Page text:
Database Operator Pipelines

rquery’s primary workflow is building re-usable database operator pipelines.

Let’s try an example. First let’s set up our example database and data.

library("rquery")
## Loading required package: wrapr
## Loading required package: cdata
db = DBI::dbConnect(RSQLite::SQLite(), 
                    ":memory:")
RSQLite::initExtension(db)

DBI::dbWriteTable(db,
                  'd',
                  data.frame(AUC = 0.6, 
                             R2 = c(0.1, 0.2), 
                             D = NA, z = 2),
                  overwrite = TRUE,
                  temporary = TRUE)
d <- dbi_table(db, 'd')
print(d)
## [1] "table('d')"
qlook(db, d$table_name)
## table `d` SQLiteConnection 
##  nrow: 2 
## 'data.frame':    2 obs. of  4 variables:
##  $ AUC: num  0.6 0.6
##  $ R2 : num  0.1 0.2
##  $ D  : int  NA NA
##  $ z  : num  2 2

Now we can define a query over this table.

q <- d %.>%
  select_rows_nse(., R2 > 0.14) %.>%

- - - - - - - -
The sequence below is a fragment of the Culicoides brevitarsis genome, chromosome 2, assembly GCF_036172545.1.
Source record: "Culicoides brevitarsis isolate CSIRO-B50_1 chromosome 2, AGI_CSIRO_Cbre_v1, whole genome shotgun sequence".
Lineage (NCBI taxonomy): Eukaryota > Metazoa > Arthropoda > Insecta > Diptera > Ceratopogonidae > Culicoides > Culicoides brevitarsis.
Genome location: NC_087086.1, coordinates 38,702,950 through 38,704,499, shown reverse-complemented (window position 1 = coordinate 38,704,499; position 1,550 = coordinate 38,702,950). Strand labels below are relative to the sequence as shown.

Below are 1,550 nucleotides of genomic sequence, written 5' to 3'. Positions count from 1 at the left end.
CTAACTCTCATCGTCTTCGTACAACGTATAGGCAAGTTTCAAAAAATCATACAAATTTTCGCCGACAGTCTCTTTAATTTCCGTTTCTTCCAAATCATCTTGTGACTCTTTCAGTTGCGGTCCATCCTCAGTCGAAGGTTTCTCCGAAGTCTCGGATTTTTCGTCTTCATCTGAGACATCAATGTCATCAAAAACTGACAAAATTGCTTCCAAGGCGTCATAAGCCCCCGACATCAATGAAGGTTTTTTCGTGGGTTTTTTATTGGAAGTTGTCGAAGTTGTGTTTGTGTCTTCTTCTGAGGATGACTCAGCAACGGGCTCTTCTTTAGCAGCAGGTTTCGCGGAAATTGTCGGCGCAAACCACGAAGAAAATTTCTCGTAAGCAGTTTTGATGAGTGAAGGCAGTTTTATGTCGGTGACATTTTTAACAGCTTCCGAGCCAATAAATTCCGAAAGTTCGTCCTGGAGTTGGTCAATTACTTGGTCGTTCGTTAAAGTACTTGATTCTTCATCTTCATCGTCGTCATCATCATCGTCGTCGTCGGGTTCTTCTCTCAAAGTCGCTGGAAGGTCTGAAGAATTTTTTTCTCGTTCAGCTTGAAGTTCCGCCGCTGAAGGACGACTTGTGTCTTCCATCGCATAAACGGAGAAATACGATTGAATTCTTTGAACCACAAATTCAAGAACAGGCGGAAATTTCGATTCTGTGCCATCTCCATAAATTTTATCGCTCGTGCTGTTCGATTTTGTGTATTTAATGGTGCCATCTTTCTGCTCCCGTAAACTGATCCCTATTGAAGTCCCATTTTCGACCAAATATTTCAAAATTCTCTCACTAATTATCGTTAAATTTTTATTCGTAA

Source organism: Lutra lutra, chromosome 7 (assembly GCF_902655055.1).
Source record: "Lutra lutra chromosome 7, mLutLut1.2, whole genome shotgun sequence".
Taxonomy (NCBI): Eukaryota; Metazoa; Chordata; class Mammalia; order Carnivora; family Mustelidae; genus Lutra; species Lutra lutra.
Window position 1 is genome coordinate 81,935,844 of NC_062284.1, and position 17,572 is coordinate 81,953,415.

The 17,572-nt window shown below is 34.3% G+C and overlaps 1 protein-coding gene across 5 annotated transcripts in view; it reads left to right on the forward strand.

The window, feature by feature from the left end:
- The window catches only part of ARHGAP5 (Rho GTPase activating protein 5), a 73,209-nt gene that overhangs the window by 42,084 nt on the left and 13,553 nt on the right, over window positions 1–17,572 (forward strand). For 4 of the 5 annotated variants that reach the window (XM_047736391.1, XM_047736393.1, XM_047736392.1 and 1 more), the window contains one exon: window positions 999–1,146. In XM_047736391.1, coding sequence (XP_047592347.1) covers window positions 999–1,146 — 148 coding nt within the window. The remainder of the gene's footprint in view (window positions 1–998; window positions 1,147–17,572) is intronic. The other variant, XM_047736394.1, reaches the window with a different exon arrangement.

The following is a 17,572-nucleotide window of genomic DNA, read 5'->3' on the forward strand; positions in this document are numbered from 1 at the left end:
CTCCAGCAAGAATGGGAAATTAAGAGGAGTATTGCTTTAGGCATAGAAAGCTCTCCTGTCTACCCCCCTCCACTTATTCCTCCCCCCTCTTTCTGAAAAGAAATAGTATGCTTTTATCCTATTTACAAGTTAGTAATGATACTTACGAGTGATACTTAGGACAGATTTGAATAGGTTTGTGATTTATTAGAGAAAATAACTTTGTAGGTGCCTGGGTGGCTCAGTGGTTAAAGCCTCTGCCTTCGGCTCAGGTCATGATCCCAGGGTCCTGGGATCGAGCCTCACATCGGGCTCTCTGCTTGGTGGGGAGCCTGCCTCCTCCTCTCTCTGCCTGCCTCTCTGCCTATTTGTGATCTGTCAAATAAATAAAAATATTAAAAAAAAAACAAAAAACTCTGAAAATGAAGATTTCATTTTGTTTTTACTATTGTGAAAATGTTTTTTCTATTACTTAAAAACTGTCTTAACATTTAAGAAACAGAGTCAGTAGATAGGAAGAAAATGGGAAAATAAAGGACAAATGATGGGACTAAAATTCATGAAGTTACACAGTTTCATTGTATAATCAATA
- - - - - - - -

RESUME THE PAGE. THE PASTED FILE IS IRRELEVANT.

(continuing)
extend_nse(., c = sqrt(R2)) %.>%
  select_columns(., c("AUC", "R2", "c"))

The idea is:

  • The variable d is a table model (name of the table and a set of assumed column names) that allows us to reason about an actual database table to specified later.
  • The query q is a sequence of operators we can hold, examine, and alter.

We can print the query/operator pipeline:

cat(format(q))
table('d') %.>%
 select_rows(.,  := R2 > 0.14) %.>%
 extend(.,
  c := sqrt(R2)) %.>%
 select_columns(., AUC, R2, c)

And we can ask questions of it:

## [1] "AUC" "R2"  "c"
## $d
## [1] "table('d')"
## $d
## [1] "AUC" "R2"

And we can convert the operator pipeline to SQL which can then be applied to an actual database table.

sql <- to_sql(q, db)
cat(sql)
SELECT
 `AUC`,
 `R2`,
 `c`
FROM (
 SELECT
  `AUC`,
  `R2`,
  sqrt ( `R2` )  AS `c`
 FROM (
  SELECT * FROM (
   SELECT
    `d`.`AUC`,
    `d`.`R2`
   FROM
    `d`
  ) tsql_0000
  WHERE `R2` > 0.14
  ) tsql_0001
) tsql_0002
DBI::dbGetQuery(db, sql) %.>%